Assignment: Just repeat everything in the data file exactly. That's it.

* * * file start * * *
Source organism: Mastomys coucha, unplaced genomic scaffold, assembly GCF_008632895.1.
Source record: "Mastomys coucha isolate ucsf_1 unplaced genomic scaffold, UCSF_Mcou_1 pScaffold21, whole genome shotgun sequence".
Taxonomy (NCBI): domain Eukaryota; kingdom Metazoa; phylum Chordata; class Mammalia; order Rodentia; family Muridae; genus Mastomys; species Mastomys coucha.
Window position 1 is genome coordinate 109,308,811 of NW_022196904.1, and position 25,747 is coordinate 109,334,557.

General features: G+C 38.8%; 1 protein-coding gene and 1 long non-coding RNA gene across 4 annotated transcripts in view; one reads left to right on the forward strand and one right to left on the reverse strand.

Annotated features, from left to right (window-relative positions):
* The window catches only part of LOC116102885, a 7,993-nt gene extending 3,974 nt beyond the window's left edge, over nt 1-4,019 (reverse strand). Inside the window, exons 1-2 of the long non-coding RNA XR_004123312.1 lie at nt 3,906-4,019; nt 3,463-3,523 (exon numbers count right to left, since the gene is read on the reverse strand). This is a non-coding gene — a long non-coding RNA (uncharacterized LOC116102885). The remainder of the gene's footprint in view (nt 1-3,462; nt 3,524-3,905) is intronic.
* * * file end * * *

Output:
Source organism: Mastomys coucha, unplaced genomic scaffold, assembly GCF_008632895.1.
Source record: "Mastomys coucha isolate ucsf_1 unplaced genomic scaffold, UCSF_Mcou_1 pScaffold21, whole genome shotgun sequence".
Taxonomy (NCBI): domain Eukaryota; kingdom Metazoa; phylum Chordata; class Mammalia; order Rodentia; family Muridae; genus Mastomys; species Mastomys coucha.
Window position 1 is genome coordinate 109,308,811 of NW_022196904.1, and position 25,747 is coordinate 109,334,557.

General features: G+C 38.8%; 1 protein-coding gene and 1 long non-coding RNA gene across 4 annotated transcripts in view; one reads left to right on the forward strand and one right to left on the reverse strand.

Annotated features, from left to right (window-relative positions):
* The window catches only part of LOC116102885, a 7,993-nt gene extending 3,974 nt beyond the window's left edge, over nt 1-4,019 (reverse strand). Inside the window, exons 1-2 of the long non-coding RNA XR_004123312.1 lie at nt 3,906-4,019; nt 3,463-3,523 (exon numbers count right to left, since the gene is read on the reverse strand). This is a non-coding gene — a long non-coding RNA (uncharacterized LOC116102885). The remainder of the gene's footprint in view (nt 1-3,462; nt 3,524-3,905) is intronic.